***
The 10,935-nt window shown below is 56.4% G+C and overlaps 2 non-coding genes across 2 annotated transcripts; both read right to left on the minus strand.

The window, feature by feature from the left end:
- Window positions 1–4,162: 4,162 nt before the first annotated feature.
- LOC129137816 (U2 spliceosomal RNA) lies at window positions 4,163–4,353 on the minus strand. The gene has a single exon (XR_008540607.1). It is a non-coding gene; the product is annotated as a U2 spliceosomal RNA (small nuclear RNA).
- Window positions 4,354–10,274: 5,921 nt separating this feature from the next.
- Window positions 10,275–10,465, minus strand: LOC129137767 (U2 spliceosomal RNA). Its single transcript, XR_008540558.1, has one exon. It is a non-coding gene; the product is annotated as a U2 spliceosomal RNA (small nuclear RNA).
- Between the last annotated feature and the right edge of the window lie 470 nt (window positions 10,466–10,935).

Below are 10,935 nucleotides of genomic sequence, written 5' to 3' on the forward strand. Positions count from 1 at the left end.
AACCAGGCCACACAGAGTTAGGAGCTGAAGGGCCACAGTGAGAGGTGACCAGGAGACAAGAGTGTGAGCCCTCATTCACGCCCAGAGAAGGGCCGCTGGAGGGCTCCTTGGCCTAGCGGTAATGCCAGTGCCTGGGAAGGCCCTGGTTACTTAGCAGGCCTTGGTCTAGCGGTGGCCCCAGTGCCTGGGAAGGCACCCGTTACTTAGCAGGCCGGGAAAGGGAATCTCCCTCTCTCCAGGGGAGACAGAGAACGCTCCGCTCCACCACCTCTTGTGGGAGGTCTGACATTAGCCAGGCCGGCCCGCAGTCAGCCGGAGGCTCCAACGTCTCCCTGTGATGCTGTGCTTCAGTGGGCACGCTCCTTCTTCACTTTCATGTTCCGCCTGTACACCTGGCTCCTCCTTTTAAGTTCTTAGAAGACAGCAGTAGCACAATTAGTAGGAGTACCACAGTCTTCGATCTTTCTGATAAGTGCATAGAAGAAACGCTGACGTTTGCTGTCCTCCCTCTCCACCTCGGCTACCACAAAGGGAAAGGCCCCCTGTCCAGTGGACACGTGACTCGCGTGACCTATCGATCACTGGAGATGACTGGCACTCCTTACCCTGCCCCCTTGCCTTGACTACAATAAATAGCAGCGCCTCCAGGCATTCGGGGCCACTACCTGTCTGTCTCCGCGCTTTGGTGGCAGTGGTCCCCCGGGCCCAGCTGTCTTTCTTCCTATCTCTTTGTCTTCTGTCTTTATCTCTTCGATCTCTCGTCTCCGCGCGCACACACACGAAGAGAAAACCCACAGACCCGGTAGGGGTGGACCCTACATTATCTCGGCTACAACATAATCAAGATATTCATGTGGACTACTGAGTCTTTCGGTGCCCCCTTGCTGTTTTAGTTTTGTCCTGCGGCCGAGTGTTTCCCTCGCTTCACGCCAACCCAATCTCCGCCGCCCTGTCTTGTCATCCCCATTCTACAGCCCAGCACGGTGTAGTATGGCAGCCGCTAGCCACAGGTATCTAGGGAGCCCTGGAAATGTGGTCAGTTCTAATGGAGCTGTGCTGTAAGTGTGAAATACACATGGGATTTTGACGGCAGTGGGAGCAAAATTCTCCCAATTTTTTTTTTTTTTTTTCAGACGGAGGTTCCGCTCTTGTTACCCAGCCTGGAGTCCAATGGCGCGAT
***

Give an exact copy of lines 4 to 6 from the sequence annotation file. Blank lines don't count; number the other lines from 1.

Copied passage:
- LOC129137816 (U2 spliceosomal RNA) lies at window positions 4,163–4,353 on the minus strand. The gene has a single exon (XR_008540607.1). It is a non-coding gene; the product is annotated as a U2 spliceosomal RNA (small nuclear RNA).
- Window positions 4,354–10,274: 5,921 nt separating this feature from the next.
- Window positions 10,275–10,465, minus strand: LOC129137767 (U2 spliceosomal RNA). Its single transcript, XR_008540558.1, has one exon. It is a non-coding gene; the product is annotated as a U2 spliceosomal RNA (small nuclear RNA).